Rogan is frustrating sometimes, because he seems to go against what she wants, but in his own weird, twisted, messed up way, he does want to protect her and keep her safe.  He doesn’t seem to give her a choice, which she wants very much.  It’s frustrating that he doesn’t seem to respect that.  Hopefully, he’ll figure it out, and they can work things out, because they would be an interesting couple.

3 stars.  I liked White Hot, and I really like spending time in this world.  I can’t wait to see what happens next.

Book Review: Only Ashes Remain by Rebecca Schaeffer

Book: Only Ashes Remain by Rebecca Schaeffer

Published September 2019 by HMH Books For Younger Readers|432 pages

Where I Got It: I own the hardcover

Series: Market Of Monsters #2

Genre: YA Fantasy

After escaping her kidnappers and destroying the black market where she was held captive, all Nita wants is to find a way to live her life without looking over her shoulder. But with a video of her ability to self-heal all over the dark web, Nita knows she’s still a prime target on the black market.

There’s only one way to keep herself safe.

Nita must make herself so feared that no one would ever dare come after her again. And the best way to start building her reputation? Take her revenge on Fabricio, the boy who sold Nita to her kidnappers. But killing Fabricio is harder than Nita thought it would be, even with Kovit by her side. Now caught in a game of kill or be killed, Nita will do whatever it takes to win.

I was really excited about Only Ashes Remain, and it ended up being an okay book.  I didn’t like it as much as Not Even Bones, to the point that I’m not sure if I want to finish the series and see how it all ends.

Usually I finish a series if I make it past the first book, but I was pretty uninterested in what was going on.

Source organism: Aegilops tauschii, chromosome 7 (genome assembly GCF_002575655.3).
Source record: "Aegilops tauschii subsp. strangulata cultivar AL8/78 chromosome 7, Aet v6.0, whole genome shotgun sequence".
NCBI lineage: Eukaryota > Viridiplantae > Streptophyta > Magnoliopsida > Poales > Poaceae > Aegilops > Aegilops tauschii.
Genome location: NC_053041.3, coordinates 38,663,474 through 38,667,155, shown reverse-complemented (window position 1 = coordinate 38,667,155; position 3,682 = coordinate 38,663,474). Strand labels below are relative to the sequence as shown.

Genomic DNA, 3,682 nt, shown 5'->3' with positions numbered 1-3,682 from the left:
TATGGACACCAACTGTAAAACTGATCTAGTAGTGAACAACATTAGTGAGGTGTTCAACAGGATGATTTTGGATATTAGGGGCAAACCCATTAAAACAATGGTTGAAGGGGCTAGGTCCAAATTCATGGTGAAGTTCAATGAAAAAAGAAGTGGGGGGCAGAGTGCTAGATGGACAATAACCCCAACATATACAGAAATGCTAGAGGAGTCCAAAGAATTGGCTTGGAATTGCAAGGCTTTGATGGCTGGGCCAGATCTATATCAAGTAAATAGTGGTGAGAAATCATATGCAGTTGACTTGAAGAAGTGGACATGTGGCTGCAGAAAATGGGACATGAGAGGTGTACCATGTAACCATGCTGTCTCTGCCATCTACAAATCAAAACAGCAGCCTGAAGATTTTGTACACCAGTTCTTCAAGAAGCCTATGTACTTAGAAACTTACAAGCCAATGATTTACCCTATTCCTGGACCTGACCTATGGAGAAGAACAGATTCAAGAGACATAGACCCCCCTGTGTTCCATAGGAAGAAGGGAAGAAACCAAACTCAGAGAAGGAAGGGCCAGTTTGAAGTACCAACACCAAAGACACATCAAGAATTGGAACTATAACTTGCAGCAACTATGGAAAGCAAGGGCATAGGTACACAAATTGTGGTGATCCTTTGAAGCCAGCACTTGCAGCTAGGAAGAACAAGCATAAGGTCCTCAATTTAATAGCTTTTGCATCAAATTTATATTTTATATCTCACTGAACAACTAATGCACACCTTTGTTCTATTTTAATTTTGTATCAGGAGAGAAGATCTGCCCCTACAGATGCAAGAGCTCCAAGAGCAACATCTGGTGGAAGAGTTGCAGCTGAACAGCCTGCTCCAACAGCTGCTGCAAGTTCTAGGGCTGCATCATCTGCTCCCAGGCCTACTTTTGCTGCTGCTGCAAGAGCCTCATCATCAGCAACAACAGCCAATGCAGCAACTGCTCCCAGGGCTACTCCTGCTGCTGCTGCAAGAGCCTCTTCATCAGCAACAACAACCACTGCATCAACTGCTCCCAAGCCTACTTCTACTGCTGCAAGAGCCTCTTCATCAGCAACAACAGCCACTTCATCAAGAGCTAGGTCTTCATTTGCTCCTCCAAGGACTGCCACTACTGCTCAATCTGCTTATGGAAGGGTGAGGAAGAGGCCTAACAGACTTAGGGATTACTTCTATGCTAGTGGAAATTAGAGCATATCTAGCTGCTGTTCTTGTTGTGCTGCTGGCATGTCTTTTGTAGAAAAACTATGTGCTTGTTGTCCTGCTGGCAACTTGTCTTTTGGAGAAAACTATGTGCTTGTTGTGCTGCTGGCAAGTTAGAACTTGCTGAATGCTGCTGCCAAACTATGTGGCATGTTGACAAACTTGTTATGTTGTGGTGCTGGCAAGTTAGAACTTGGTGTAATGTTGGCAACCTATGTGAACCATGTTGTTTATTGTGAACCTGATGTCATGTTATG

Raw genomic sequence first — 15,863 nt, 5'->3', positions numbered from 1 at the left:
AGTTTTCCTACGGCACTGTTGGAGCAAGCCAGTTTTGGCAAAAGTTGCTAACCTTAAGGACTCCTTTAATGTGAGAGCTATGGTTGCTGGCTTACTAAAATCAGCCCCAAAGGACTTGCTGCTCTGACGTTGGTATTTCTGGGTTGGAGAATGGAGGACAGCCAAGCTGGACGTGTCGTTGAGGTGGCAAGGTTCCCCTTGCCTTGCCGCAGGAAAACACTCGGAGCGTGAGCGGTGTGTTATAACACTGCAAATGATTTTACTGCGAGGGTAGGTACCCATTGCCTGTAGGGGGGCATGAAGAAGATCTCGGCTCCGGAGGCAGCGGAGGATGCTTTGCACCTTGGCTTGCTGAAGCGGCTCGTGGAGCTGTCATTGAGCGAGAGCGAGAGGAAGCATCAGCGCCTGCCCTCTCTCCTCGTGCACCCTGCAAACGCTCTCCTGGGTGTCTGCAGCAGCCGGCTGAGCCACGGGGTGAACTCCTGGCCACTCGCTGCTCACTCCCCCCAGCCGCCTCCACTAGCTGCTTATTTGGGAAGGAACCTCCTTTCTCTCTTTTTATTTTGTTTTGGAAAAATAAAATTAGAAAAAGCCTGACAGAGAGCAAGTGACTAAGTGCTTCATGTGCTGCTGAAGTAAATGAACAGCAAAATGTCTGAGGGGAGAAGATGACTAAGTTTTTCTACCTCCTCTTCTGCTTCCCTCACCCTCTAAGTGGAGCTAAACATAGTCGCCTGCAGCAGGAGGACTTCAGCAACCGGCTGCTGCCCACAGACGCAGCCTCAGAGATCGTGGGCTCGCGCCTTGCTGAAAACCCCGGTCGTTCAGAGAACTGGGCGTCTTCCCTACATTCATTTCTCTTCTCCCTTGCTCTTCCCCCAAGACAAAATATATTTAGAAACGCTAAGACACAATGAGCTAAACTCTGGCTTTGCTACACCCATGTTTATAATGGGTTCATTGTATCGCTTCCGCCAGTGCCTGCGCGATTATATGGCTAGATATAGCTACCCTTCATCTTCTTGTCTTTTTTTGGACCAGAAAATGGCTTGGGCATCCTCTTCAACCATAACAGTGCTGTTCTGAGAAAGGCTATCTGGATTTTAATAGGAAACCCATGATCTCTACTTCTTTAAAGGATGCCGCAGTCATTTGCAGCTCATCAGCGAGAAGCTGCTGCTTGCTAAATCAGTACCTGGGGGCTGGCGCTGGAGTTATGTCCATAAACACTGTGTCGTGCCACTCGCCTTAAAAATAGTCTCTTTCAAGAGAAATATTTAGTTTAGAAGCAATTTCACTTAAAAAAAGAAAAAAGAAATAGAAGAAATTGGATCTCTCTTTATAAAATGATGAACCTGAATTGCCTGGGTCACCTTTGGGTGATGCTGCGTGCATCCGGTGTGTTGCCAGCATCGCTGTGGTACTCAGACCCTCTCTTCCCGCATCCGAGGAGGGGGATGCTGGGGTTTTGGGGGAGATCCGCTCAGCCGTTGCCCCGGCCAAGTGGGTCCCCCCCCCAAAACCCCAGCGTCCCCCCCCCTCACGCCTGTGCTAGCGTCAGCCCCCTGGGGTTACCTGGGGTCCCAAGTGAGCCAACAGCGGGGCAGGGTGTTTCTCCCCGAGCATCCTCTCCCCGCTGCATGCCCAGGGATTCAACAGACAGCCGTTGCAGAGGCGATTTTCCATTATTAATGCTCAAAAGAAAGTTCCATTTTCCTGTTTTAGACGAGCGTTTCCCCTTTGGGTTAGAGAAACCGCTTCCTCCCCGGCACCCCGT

I wasn’t sure how I felt about Nita in the first book, and in this one?  She was really frustrating.  I get her need to take revenge on Fabricio, but as it would turn out, she was so very wrong about everything that had happened.  There’s a lot that she didn’t realize or see, and I wonder if being at home so much hurt her.

Nita is pretty naive, but that makes sense considering the world she lives and how she grew up.  She trusted the wrong people, and was so focused on going after Fabricio that she didn’t realize the real danger until it was too late.  I don’t know that I would have acted any differently if I were her, and I did like seeing her finally figure things out.

I don’t really have strong thoughts about any of the characters.  Kovit is interesting, and I want to know more about him.  Kovit and Nita have a lot to work out but hopefully they’ll be able to agree to disagree.  It felt like everyone was just…there, and even though we meet quite a few people along the way, I could not begin to tell you anything about them.  I couldn’t even tell you names, much less anything about them.  That’s how little they stuck out.  It’s also been a few days since I’ve finished the book, so that might be part of it too.